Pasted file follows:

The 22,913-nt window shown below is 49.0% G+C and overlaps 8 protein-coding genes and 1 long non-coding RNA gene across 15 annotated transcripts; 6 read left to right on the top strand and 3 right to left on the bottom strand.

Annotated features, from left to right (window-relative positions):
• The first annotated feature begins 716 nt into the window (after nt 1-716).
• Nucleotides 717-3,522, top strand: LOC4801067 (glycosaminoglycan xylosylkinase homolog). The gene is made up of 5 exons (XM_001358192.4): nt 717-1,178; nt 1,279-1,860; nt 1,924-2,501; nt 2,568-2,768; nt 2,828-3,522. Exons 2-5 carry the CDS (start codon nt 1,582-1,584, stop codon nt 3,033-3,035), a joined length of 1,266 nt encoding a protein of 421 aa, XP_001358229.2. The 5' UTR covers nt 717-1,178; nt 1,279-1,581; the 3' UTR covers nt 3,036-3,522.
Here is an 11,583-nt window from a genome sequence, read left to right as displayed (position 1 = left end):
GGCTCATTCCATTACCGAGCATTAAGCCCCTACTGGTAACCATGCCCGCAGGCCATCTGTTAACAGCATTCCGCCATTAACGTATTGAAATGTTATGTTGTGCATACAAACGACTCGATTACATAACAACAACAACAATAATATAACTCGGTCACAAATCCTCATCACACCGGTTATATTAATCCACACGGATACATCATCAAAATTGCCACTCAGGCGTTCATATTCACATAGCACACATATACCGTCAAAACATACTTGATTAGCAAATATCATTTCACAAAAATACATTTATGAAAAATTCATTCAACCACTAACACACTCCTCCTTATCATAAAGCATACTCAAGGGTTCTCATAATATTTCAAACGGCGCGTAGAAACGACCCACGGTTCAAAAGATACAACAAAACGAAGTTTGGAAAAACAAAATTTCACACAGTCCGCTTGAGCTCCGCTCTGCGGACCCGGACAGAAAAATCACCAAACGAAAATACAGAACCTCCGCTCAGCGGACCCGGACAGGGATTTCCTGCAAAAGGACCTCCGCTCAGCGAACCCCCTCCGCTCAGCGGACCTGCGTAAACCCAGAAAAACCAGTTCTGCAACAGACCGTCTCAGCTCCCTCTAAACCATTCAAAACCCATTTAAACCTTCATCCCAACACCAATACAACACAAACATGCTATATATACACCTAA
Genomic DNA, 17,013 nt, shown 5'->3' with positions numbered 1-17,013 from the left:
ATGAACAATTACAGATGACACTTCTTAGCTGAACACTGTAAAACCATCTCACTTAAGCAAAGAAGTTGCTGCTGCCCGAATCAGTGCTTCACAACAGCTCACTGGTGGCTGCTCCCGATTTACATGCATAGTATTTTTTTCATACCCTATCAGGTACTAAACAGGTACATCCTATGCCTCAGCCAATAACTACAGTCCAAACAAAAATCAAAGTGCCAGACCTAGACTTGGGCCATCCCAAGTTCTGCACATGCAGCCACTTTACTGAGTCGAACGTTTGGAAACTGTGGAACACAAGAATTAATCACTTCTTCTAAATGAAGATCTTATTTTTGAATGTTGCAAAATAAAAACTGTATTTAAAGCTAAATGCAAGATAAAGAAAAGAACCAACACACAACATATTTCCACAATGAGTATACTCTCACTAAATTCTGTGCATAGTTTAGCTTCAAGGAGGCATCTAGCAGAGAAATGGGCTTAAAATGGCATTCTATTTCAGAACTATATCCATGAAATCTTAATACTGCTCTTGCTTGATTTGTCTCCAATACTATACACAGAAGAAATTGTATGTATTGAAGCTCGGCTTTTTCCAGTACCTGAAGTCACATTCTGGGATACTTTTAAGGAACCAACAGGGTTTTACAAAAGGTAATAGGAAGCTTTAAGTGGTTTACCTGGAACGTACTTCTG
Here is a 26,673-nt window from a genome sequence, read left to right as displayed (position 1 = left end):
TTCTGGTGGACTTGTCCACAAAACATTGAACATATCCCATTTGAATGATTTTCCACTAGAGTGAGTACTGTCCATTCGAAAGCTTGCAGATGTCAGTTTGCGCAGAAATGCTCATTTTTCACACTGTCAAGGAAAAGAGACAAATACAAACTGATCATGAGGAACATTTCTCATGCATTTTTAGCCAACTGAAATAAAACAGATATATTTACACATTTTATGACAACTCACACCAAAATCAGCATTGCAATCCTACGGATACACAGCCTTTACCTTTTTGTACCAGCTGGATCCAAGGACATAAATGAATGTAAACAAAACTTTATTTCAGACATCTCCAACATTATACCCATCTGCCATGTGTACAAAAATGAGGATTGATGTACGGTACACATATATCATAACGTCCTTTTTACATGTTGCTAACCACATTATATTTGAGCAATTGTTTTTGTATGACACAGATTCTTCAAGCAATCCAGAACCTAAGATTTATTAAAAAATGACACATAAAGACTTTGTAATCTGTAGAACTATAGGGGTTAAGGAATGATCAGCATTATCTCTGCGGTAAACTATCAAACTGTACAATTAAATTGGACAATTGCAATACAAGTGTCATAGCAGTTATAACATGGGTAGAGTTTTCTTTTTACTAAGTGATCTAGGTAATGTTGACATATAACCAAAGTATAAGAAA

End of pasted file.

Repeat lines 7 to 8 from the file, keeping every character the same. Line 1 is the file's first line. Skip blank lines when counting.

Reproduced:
Genomic DNA, 17,013 nt, shown 5'->3' with positions numbered 1-17,013 from the left:
ATGAACAATTACAGATGACACTTCTTAGCTGAACACTGTAAAACCATCTCACTTAAGCAAAGAAGTTGCTGCTGCCCGAATCAGTGCTTCACAACAGCTCACTGGTGGCTGCTCCCGATTTACATGCATAGTATTTTTTTCATACCCTATCAGGTACTAAACAGGTACATCCTATGCCTCAGCCAATAACTACAGTCCAAACAAAAATCAAAGTGCCAGACCTAGACTTGGGCCATCCCAAGTTCTGCACATGCAGCCACTTTACTGAGTCGAACGTTTGGAAACTGTGGAACACAAGAATTAATCACTTCTTCTAAATGAAGATCTTATTTTTGAATGTTGCAAAATAAAAACTGTATTTAAAGCTAAATGCAAGATAAAGAAAAGAACCAACACACAACATATTTCCACAATGAGTATACTCTCACTAAATTCTGTGCATAGTTTAGCTTCAAGGAGGCATCTAGCAGAGAAATGGGCTTAAAATGGCATTCTATTTCAGAACTATATCCATGAAATCTTAATACTGCTCTTGCTTGATTTGTCTCCAATACTATACACAGAAGAAATTGTATGTATTGAAGCTCGGCTTTTTCCAGTACCTGAAGTCACATTCTGGGATACTTTTAAGGAACCAACAGGGTTTTACAAAAGGTAATAGGAAGCTTTAAGTGGTTTACCTGGAACGTACTTCTG